How to Tile a Floor | Kitchen, Bathroom and More | Checkatrade
Review a Trade

Have you completed a project recently? Let your tradesperson know how they did.

Advice Centre

Get Inspired! Check the latest industry expertise and read insider tips from our vetted tradespeople.

Search For A Trade

We interview and vet all our tradespeople to ensure they meet our high standards.

Join Checkatrade

Join us and benefit from the millions of potential customers who use Checkatrade to find reliable tradespeople.

Advice Centre

Grow your business! Check out top tips and expert advice for boosting your reputation online.

Login To Your Account

Edit your profile, view callback requests and ask for feedback from customers.

How to tile a floor

If you’re wondering how to lay floor tiles we have everything you need to know. From measuring to fitting, grouting to sealing our guide can help.

Adding floor tiles to a home can make a bathroom look larger, turn a hallway into a stunning home entrance and give a kitchen a touch of class. And, with porcelain tiles now sporting amazing effects such as matt concrete and marble, you can get safe, easy to clean flooring that looks incredible.

In this article, we explain in detail how to tile a bathroom floor, kitchen and hallway floor. If you’ve ever tiled a wall, such as in a bathroom, you may be surprised to hear it’s actually a very similar process. We also have a fantastic guide on the cost of tiling, which includes floor tiling costs per m2.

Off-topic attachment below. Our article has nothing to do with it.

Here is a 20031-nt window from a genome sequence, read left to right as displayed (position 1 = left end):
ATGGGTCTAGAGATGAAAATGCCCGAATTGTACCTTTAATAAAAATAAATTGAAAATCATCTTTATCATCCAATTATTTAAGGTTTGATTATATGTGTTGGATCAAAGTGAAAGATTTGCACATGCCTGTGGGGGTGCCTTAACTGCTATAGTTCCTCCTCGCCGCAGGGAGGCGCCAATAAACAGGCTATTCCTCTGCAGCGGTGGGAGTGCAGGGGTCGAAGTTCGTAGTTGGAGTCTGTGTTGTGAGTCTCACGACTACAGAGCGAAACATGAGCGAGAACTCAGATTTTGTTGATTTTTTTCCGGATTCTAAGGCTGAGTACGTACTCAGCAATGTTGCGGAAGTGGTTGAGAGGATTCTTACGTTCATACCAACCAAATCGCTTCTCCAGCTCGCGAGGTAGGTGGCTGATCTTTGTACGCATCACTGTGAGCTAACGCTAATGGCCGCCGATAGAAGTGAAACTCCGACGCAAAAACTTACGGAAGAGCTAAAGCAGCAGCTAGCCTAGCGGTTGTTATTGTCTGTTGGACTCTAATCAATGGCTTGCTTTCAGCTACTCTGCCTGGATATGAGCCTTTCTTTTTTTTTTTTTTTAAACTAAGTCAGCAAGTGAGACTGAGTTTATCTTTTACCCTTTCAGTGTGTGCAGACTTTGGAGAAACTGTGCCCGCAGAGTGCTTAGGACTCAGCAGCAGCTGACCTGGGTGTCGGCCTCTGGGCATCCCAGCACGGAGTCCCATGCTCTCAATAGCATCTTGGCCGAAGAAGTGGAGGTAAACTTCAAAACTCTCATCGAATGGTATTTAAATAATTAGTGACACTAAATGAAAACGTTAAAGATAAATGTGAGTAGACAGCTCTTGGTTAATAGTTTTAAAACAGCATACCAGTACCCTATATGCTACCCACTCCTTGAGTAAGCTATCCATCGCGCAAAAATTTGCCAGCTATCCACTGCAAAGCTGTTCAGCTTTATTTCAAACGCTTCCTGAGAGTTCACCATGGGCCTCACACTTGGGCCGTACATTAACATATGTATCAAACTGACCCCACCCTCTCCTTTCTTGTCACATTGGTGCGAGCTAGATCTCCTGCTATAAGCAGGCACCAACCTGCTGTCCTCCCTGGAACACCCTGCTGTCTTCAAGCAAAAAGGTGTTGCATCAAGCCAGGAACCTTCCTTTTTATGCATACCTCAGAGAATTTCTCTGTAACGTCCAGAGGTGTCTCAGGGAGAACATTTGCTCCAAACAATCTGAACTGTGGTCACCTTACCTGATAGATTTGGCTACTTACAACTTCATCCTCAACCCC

Tools and materialsLight bath tile idea

There are a lot of tools needed to do this job, so to help you we’ve grouped them into the different project stages:

Personal protection

  • Knee pads or a cushion
  • Safety goggles
  • Protective gloves

Measuring and preparing

  • Tape measure
  • Pencil
  • Spirit level
  • Dry cloth

regrouting floor tile costFitting:

  • Flat bed tile cutter or electric wet tile cutter
  • Tile nippers
  • Tile file or sandpaper
  • Floor tiles
  • Tile spacers
  • Rubber mallet

Sealing and grouting

  • Bucket
  • Grout float
  • Grout finishing tool
  • Floor tile adhesive
  • Floor tile grout
  • PVA adhesive
  • Masking tape
  • Flexible sealant
  • Trowel
  • Notched trowel
  • Scraper
  • Damp cloth
  • Dustpan and brush
  • Sponge
See the tradespeople we've checked and recommend for your job

how to lay floor tiles in kitchenKey considerations

Before we explain how to lay floor tiles, let’s first consider some of the key project challenges:

  • Tile types: Tiles on the floor must be more hard-wearing than those on a wall. Ceramic, porcelain and quarry tiles all fit the bill here.
  • Floor type: The process for laying tiles on concrete, wooden or cement floors is fairly similar. What’s important is that you have a smooth, clean surface to work with. For surfaces that are porous, this can be achieved by priming them with two coats of diluted PVA and leaving it overnight.
  • Type of grout and adhesive: For bathrooms, you should use grouting with anti-mould properties. Floor tiles will also benefit from ultra-flexible adhesive to stop them from shifting.
  • Measuring: Always ensure you have more tiles than you need. Buying 10% extra is a safe bet. You’ll need these spares in case any tiles are cut incorrectly, or if tiles are damaged in the future.
  • Safety: Always wear goggles and gloves. If smashing old tiles, make sure to protect your face, legs and arms as they have a habit of flying around! Knee pads are also useful for comfort.
  • Level: When tiling floors, any uneven levels between tiles are a significant problem and a tripping hazard. As such, you must ensure surfaces are in good condition, flat and free from damp. You really can’t afford to skimp on time or quality products here.